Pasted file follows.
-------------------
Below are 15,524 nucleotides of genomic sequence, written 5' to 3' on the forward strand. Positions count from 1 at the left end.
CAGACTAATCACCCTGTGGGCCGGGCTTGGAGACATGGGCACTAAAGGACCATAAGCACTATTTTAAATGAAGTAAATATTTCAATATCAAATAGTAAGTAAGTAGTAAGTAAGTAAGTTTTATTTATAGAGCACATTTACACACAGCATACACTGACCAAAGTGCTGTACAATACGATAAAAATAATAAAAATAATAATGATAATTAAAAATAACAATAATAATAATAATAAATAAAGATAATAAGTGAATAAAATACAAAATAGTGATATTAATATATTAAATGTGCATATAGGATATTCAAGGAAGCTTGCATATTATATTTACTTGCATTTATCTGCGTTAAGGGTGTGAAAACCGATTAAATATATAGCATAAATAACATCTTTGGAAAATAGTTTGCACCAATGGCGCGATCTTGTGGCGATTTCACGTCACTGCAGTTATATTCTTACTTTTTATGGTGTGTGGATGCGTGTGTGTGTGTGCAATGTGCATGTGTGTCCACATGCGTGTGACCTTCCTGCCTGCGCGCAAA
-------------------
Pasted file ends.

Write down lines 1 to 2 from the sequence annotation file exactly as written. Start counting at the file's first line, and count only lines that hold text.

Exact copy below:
Below are 15,524 nucleotides of genomic sequence, written 5' to 3' on the forward strand. Positions count from 1 at the left end.
CAGACTAATCACCCTGTGGGCCGGGCTTGGAGACATGGGCACTAAAGGACCATAAGCACTATTTTAAATGAAGTAAATATTTCAATATCAAATAGTAAGTAAGTAGTAAGTAAGTAAGTTTTATTTATAGAGCACATTTACACACAGCATACACTGACCAAAGTGCTGTACAATACGATAAAAATAATAAAAATAATAATGATAATTAAAAATAACAATAATAATAATAATAAATAAAGATAATAAGTGAATAAAATACAAAATAGTGATATTAATATATTAAATGTGCATATAGGATATTCAAGGAAGCTTGCATATTATATTTACTTGCATTTATCTGCGTTAAGGGTGTGAAAACCGATTAAATATATAGCATAAATAACATCTTTGGAAAATAGTTTGCACCAATGGCGCGATCTTGTGGCGATTTCACGTCACTGCAGTTATATTCTTACTTTTTATGGTGTGTGGATGCGTGTGTGTGTGTGCAATGTGCATGTGTGTCCACATGCGTGTGACCTTCCTGCCTGCGCGCAAA